By Karen Wingate
The ground swelled beneath me as my plane descended toward the Moline, Illinois, airport. Looking out the oval window, I saw a patchwork landscape dotted with clusters of trees and buildings that represented small towns tucked between corn and soybean fields. After living in Western Illinois for several years, I knew each town of less than 1,000 residents contained several small churches, none with a membership much over 150.
Most megachurches have larger populations than such small towns as LaHarpe, Stronghurst, and Roseville. The population base of Western Illinois would never sustain the likes of a large, multiservice church. Yet for most of my life, I’ve heard people use terms like lukewarm and deadwood to describe small, static churches. Is there any hope for the rural church that has no potential of megachurch status?
I soon discovered that in spite of their humble buildings and family-like atmospheres, the churches of Western Illinois are having tremendous impact on kingdom growth. They just go about growth in a different way. Or as Steve Minkler, minister at the Stronghurst Christian Church, said, “We’re not just suckin’ on a hayseed.”
How does a small rural church stay viable, even vibrant? Three Western Illinois churches believe the solution is to make evangelism a priority. As Jim Oliver, an elder at the Roseville Christian Church, put it, “The church’s role is to always be evangelistic, whether it’s in a rural or metropolitan location.” Even small towns contain people outside the church who need Jesus and believers who crave discipleship, encouragement, comfort, and opportunities to serve. This desire to reach outward enables these churches to survive and thrive.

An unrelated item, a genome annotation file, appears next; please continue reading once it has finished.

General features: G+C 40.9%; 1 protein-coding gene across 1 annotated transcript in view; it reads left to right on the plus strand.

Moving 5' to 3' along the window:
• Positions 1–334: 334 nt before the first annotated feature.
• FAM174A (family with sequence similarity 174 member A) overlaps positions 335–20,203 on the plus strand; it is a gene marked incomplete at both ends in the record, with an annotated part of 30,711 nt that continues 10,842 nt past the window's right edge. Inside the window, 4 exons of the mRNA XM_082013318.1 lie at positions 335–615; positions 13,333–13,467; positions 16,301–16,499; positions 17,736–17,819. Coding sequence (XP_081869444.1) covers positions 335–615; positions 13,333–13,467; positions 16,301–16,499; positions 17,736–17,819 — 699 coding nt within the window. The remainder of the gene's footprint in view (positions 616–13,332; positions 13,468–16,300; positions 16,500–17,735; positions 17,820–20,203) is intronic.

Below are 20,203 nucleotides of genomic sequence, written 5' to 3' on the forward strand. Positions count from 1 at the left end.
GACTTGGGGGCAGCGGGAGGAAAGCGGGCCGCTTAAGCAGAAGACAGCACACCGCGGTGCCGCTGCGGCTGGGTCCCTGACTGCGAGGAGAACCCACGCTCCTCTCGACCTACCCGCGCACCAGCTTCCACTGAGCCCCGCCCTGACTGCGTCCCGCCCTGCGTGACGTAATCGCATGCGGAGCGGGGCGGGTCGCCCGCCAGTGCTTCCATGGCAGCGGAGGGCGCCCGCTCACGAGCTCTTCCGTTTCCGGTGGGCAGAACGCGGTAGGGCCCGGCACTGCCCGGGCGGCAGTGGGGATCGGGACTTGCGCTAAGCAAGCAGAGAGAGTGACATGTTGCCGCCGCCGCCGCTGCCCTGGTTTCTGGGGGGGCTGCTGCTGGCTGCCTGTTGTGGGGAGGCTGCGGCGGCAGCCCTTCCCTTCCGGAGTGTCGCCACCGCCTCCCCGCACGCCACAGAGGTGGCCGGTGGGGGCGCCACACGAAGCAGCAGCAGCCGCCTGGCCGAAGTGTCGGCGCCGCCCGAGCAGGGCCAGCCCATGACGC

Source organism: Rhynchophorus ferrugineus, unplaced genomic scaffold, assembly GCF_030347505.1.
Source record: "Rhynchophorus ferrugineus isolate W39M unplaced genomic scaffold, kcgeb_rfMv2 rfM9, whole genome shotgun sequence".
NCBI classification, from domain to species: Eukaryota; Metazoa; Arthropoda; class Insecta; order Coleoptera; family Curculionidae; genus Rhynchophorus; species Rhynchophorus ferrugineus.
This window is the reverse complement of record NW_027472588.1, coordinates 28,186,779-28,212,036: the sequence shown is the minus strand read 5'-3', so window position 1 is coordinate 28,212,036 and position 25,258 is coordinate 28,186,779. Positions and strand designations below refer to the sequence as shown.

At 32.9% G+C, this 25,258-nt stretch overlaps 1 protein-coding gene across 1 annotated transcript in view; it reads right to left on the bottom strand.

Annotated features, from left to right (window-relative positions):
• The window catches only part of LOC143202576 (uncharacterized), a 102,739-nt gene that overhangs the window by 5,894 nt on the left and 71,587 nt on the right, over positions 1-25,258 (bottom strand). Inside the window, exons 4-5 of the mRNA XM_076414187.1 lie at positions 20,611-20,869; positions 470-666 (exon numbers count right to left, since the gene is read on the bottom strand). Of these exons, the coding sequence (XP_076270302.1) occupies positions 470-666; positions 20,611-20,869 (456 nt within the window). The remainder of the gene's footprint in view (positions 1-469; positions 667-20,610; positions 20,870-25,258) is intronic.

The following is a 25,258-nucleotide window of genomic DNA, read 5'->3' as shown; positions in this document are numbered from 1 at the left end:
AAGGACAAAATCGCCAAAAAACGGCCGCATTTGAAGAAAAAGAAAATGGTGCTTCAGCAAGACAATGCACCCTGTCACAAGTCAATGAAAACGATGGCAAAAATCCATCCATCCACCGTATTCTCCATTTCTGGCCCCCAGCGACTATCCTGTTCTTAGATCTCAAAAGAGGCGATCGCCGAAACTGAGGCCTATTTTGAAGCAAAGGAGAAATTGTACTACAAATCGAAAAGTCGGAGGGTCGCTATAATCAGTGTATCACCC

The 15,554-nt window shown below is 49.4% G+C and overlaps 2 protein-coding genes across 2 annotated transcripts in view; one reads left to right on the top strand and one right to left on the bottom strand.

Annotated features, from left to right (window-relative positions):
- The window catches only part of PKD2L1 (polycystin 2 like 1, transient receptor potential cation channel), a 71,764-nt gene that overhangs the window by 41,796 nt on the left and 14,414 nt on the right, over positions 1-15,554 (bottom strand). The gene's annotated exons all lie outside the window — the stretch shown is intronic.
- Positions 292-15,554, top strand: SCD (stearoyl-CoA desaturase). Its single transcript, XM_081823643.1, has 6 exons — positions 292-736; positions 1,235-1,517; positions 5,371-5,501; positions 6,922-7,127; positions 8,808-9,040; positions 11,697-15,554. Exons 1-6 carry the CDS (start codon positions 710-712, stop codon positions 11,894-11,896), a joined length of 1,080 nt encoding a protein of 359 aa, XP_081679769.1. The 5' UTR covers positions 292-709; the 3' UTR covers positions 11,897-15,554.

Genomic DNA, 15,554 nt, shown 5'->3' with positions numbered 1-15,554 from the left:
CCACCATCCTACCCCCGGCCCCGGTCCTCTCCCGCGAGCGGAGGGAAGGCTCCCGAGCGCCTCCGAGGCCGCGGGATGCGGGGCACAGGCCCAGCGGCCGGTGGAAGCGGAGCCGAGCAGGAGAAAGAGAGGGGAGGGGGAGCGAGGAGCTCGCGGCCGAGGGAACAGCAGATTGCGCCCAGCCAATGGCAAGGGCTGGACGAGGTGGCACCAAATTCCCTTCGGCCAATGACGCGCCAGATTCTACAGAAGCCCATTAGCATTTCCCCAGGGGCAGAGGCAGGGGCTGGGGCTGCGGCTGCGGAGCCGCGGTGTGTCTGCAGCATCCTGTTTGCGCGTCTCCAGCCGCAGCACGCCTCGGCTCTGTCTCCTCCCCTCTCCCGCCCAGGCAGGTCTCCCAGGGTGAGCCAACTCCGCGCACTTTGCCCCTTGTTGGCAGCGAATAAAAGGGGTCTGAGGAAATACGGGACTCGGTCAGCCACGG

LaHarpe: Released to Serve
The church in LaHarpe believes outreach is a matter of mindset. Their strategy has been to lend support to those called to serve outside the walls of the church. Nothing showcases this philosophy better than the ministry of One Family, One Purpose.
When church members Roy Day and Ryan Johnson heard the news about the EF-5 tornado that struck Joplin, Missouri, on May 22, 2011, they felt compelled to help with the cleanup efforts. During their time in the devastated city, the two men caught a vision of how they could combine their construction and organizational skills to create a disaster relief ministry. Their plan was to utilize the financial resources and volunteer spirit of several churches in Western Illinois. In the ensuing four years, they and their teams of volunteers have built seven homes through One Family, One Purpose.
The LaHarpe church initially helped them establish a financial framework and supported them with prayer and encouragement, but the ministry quickly grew beyond the confines of the local church.